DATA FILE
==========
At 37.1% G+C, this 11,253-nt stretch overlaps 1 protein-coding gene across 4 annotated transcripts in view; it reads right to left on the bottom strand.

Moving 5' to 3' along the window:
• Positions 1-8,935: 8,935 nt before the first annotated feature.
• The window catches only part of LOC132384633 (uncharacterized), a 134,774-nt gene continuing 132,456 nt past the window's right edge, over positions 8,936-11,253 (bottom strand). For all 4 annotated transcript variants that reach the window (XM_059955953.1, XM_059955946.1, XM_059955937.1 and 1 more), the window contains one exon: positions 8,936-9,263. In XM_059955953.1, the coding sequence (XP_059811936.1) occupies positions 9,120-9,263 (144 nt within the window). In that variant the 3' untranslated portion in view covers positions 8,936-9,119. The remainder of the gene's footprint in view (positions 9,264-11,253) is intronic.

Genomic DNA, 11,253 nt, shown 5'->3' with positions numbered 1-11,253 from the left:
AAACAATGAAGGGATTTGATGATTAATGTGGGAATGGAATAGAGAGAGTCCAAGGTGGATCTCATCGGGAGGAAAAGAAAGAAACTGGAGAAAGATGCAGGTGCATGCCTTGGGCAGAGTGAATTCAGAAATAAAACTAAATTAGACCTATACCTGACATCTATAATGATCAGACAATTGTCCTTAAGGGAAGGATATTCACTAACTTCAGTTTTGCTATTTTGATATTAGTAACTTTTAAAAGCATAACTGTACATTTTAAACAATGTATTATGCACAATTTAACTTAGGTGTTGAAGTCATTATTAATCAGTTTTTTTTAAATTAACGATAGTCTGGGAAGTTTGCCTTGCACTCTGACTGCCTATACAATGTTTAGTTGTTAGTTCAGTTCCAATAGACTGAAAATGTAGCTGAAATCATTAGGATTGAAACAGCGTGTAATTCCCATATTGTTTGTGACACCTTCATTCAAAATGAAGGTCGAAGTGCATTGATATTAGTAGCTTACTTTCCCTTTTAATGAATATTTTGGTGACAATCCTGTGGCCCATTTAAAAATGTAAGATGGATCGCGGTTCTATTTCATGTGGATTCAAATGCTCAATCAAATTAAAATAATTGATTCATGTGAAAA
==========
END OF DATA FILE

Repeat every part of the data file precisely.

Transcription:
At 37.1% G+C, this 11,253-nt stretch overlaps 1 protein-coding gene across 4 annotated transcripts in view; it reads right to left on the bottom strand.

Moving 5' to 3' along the window:
• Positions 1-8,935: 8,935 nt before the first annotated feature.
• The window catches only part of LOC132384633 (uncharacterized), a 134,774-nt gene continuing 132,456 nt past the window's right edge, over positions 8,936-11,253 (bottom strand). For all 4 annotated transcript variants that reach the window (XM_059955953.1, XM_059955946.1, XM_059955937.1 and 1 more), the window contains one exon: positions 8,936-9,263. In XM_059955953.1, the coding sequence (XP_059811936.1) occupies positions 9,120-9,263 (144 nt within the window). In that variant the 3' untranslated portion in view covers positions 8,936-9,119. The remainder of the gene's footprint in view (positions 9,264-11,253) is intronic.

Genomic DNA, 11,253 nt, shown 5'->3' with positions numbered 1-11,253 from the left:
AAACAATGAAGGGATTTGATGATTAATGTGGGAATGGAATAGAGAGAGTCCAAGGTGGATCTCATCGGGAGGAAAAGAAAGAAACTGGAGAAAGATGCAGGTGCATGCCTTGGGCAGAGTGAATTCAGAAATAAAACTAAATTAGACCTATACCTGACATCTATAATGATCAGACAATTGTCCTTAAGGGAAGGATATTCACTAACTTCAGTTTTGCTATTTTGATATTAGTAACTTTTAAAAGCATAACTGTACATTTTAAACAATGTATTATGCACAATTTAACTTAGGTGTTGAAGTCATTATTAATCAGTTTTTTTTAAATTAACGATAGTCTGGGAAGTTTGCCTTGCACTCTGACTGCCTATACAATGTTTAGTTGTTAGTTCAGTTCCAATAGACTGAAAATGTAGCTGAAATCATTAGGATTGAAACAGCGTGTAATTCCCATATTGTTTGTGACACCTTCATTCAAAATGAAGGTCGAAGTGCATTGATATTAGTAGCTTACTTTCCCTTTTAATGAATATTTTGGTGACAATCCTGTGGCCCATTTAAAAATGTAAGATGGATCGCGGTTCTATTTCATGTGGATTCAAATGCTCAATCAAATTAAAATAATTGATTCATGTGAAAA